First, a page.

Another reason to why America is to blame is after the success of the atomic bomb the members of the Grand Alliance began to see changes in Truman’s behaviour as he started to control the meetings they had and Stalin refused to be bossed around so arguments between Stalin and Truman started, they started. The USSR is to blame for the breakdown of the Grand Alliance for many reasons. One reason is that the USSR wanted to impose big respirations on Germany but America and Great Britain refused as they knew how it would affect Germany and could cause another war. A second reason is that Stalin wanted most of Europe to become communist, Roosevelt and Churchill didn’t agree. After Truman became Americas new President there was a lot of tension at the Potsdam Conference.
The Soviets cut off the western side of Berlin and prevented the Americans, British and French from accessing the city. It made the dispute between them public and was the first military confrontation of the USSR towards America. The western part of Germany had to supply West Berlin from the air for around a year, causing Russia to eventually give up. This was a triumph for the USA and the rest of Western Europe as they managed to outwit the Soviets, and due to their peaceful defeat the USSR looked increasingly aggressive. However this made Stalin and the Soviet Union despise the capitalist Europe even more.
The allies met at Potsdam in July 1945, where the German division was agreed, though there were still disagreements over Poland. At this conference, there is some evidence supporting that early development of the cold war was primarily due to great power rivalry, when Truman was informed of successful explosion of an atomic bomb. He kept this secret from Stalin, not knowing that through his spy network, he was already aware. This only emphasizes the distrust between the two superpowers, and shows strive for power on both sides. In 1946, George Kennan, American ambassador to Moscow formulated the USA’s ‘containment’ policy through the Kennan telegram.
Why were the Germans defeated in World War Two between 1941 and 1945? By Katie Goodwin The Germans (along with Japan) were defeated in World War two by the allied forces; the USA, the UK and the USSR. These were not natural allies, they have different political beliefs, the USA and the UK were Capitalists with USSR as communists, and they only became allies because they had a common enemy, the axis. The war stretched between 1st September 1939 when Hitler and the Nazis invaded Poland causing the UK and France to declare war, until the Russians reached Berlin causing Hitler to commit suicide and Germany to surrender on 7th May 1945 then Atomic Bombs being dropped on Hiroshima and Nagasaki on 14th August causing the final surrender of Japan. The mistakes that occurred by the Germans assisted the axis empire to be defeated, some examples of these errors are attempting to fight the war on multiple fronts, deciding to attack Russia as well as being at war with the USA as both of these countries could easily outnumber and surround the Nazis although Germany may have had little choice in fighting the USA as Britain was their closest ally and they would have got involved to defend their friend and Russia was planning to enter the war a few months after she was attacked anyway.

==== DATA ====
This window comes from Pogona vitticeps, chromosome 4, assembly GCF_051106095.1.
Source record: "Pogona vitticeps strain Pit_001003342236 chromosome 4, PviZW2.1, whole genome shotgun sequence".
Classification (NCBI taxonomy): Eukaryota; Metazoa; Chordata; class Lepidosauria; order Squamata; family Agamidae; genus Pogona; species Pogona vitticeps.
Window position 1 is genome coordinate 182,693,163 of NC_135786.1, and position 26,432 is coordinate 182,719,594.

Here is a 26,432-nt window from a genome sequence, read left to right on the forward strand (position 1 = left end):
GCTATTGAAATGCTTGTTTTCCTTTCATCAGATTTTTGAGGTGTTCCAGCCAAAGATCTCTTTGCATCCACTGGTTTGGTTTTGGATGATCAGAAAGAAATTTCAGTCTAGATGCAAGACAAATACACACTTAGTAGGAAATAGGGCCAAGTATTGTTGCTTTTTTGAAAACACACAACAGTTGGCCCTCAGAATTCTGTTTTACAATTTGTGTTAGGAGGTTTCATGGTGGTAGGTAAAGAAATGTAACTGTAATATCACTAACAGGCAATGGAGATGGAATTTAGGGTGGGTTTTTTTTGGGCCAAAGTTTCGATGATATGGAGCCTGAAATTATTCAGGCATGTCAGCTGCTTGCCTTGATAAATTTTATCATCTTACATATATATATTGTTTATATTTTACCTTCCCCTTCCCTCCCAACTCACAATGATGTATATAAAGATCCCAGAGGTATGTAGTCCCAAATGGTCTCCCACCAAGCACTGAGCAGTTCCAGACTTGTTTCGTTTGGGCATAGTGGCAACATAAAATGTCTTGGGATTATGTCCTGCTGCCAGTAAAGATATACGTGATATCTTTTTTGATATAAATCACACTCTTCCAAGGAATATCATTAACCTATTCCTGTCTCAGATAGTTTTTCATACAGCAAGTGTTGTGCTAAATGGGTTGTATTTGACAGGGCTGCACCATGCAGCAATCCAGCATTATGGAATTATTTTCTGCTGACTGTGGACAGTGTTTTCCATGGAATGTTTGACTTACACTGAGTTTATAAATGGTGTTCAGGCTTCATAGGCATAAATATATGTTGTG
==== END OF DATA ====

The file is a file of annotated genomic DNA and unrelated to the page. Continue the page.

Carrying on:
The Second World War ended in 1945 with the victory of ‘the Grand Alliance’ of the USSR, the USA and Britain. Although on the surface it appeared the West and the Soviets had reached a mutual understanding in their quest to defeat the Axis powers, strains in their relationship during the war and in the years preceding it suggests that conflict was imminent. Thus, certain actions by both the USA and the USSR can be interpreted as prompting the Cold War as early as 1945. As the Cold War did not involve direct conflict between the USA and USSR, locating its origin is a topic of contention. However, the breakdown in relations between the emerging superpowers during the war and the consequences of the disbandment of the Grand Alliance can be interpreted as the start of the Cold War.